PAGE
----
Encrypt the disk The important information above is the LV UUID, or logical volume universally unique identifier. Using that information, you can then run the command to encrypt the disk, as follows:
Vinces-MacBook-Pro:~ vince$ sudo diskutil corestorage encryptvolume EB1BD441-D493-4C2B-B6E4-A646667D79C0 -passphrase password Password: Started CoreStorage operation on disk2 Data HD Scheduling encryption of Core Storage Logical Volume Core Storage LV UUID: EB1BD441-D493-4C2B-B6E4-A646667D79C0 Finished CoreStorage operation on disk2 Data HD
Replace password with your password. The next step will ensure that the Data HD gets mounted during the boot process so that your accounts are available. For this you need the excellent program Unlock https://github.com/jridgewell/unlock by Justin Ridgewell. Full instructions for installation are on his page.
His script runs as follows:
Vinces-MacBook-Pro:~ vince$ curl https://raw.github.com/jridgewell/Unlock/master/install.sh | bash % Total % Received % Xferd Average Speed Time Time Time Current Dload Upload Total Spent Left Speed 100 2853 100 2853 0 0 1277 0 0:00:02 0:00:02 --:--:-- 1971 Attempting to re-run as root... % Total % Received % Xferd Average Speed Time Time Time Current Dload Upload Total Spent Left Speed 100 2853 100 2853 0 0 1486 0 0:00:01 0:00:01 --:--:-- 1864 Password: -------------------------- Downloading... % Total % Received % Xferd Average Speed Time Time Time Current Dload Upload Total Spent Left Speed 100 509 100 509 0 0 314 0 0:00:01 0:00:01 --:--:-- 385 % Total % Received % Xferd Average Speed Time Time Time Current Dload Upload Total Spent Left Speed 100 139 100 139 0 0 80 0 0:00:01 0:00:01 --:--:-- 99 100 27900 100 27900 0 0 7686 0 0:00:03 0:00:03 --:--:-- 76438 -------------------------- Installing... Do you want to unlock Data HD at boot? (y/N) y What is the passphrase used to encrypt Data? *Enter passphrase for Data HD*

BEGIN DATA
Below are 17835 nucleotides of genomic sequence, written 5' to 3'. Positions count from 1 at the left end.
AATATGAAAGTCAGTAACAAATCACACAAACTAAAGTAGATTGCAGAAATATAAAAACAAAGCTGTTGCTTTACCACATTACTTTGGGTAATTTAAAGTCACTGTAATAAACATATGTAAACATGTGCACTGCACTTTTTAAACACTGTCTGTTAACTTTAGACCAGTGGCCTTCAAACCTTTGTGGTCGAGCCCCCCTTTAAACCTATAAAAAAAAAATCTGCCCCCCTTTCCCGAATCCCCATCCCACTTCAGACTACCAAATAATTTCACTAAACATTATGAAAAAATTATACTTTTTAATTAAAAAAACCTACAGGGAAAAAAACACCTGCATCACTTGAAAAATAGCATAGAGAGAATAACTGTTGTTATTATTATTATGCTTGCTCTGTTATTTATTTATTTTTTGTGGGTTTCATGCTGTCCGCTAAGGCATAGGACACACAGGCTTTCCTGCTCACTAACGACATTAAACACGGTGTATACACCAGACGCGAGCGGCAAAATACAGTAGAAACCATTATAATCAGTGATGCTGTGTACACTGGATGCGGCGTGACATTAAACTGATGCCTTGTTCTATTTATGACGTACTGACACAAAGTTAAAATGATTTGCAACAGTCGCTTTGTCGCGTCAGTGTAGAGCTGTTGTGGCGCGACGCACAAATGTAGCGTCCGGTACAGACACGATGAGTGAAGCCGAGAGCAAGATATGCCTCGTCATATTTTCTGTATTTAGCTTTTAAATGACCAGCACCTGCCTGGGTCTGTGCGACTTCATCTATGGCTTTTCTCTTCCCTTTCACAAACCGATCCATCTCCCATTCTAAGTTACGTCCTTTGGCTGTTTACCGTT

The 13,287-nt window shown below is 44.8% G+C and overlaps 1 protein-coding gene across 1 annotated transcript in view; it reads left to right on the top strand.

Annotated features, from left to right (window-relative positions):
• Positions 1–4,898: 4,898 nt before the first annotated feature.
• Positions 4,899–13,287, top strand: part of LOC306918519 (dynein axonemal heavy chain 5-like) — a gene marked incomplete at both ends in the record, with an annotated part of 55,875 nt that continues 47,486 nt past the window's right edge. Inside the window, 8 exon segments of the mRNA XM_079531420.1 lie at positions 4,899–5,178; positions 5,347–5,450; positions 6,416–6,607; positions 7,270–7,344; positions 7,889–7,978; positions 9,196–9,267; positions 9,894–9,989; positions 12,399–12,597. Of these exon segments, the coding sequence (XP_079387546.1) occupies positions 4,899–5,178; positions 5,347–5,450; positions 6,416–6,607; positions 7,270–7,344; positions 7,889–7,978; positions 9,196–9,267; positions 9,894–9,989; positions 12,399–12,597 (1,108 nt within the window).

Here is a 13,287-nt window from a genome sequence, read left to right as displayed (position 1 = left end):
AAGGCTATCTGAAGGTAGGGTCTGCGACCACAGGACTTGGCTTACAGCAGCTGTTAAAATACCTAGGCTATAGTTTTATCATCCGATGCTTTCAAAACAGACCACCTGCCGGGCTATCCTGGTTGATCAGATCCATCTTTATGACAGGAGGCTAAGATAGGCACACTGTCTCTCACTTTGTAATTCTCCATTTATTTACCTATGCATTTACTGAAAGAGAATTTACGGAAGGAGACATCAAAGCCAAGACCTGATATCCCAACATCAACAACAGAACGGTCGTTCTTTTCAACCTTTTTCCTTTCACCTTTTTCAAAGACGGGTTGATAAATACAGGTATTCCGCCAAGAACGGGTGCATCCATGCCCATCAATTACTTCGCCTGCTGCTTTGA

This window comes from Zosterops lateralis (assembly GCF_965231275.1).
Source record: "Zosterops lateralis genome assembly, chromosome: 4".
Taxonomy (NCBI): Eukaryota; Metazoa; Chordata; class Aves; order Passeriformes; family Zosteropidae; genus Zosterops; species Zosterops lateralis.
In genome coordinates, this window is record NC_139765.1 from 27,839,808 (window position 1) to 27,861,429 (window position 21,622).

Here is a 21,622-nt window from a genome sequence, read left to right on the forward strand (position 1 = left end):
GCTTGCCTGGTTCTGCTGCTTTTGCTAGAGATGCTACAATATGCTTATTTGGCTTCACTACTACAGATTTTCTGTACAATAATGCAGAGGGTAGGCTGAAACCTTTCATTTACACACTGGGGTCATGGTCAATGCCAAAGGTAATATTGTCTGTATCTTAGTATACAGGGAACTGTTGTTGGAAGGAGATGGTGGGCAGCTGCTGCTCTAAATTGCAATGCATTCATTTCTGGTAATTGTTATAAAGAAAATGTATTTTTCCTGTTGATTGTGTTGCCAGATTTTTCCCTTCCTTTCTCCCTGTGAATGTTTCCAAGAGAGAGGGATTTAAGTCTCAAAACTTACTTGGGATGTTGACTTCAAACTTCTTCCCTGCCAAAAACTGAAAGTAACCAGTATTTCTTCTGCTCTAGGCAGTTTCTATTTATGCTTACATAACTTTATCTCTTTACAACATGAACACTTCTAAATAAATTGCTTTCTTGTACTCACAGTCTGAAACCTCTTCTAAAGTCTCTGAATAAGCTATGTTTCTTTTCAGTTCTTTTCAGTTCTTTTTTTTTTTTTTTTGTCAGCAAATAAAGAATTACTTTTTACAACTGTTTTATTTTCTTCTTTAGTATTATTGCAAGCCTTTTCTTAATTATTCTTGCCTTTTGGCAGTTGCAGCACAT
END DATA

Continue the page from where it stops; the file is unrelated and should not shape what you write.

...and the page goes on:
Following conversations with Justin it is probably worth checking that you have an entry for Unlock: Data HD in the System Keychain. Also the script will be installed at /Library/LaunchDaemons/name.ridgewell.unlock. He also advised setting up another Admin account on the SSD in case one ever needed to do an decrypt the Data HD in case anything goes wrong. The command for that is:
diskutil cs decryptvolume EB1BD441-D493-4C2B-B6E4-A646667D79C0 -passphrase password
using the example of my Data HD above.
Obviously a bit of clean up is necessary. For instance all the Application icons in the Dock will be referencing the Applications on the original hard drive so you need to delete each one and replace by dragging the Applications to the Dock that were moved to the new SSD. Finally I used Carbon Copy Cloner to copy the user folder from Data HD to another drive, re-formatted the Data HD to remove all the Applications and System files and then cloned the User folder back to the Data HD. Then of course I tested all my Applications to make sure everything was working. So far so good and the performance increase is well worth the effort. Boot time is down to 10 seconds and all Applications open instantly!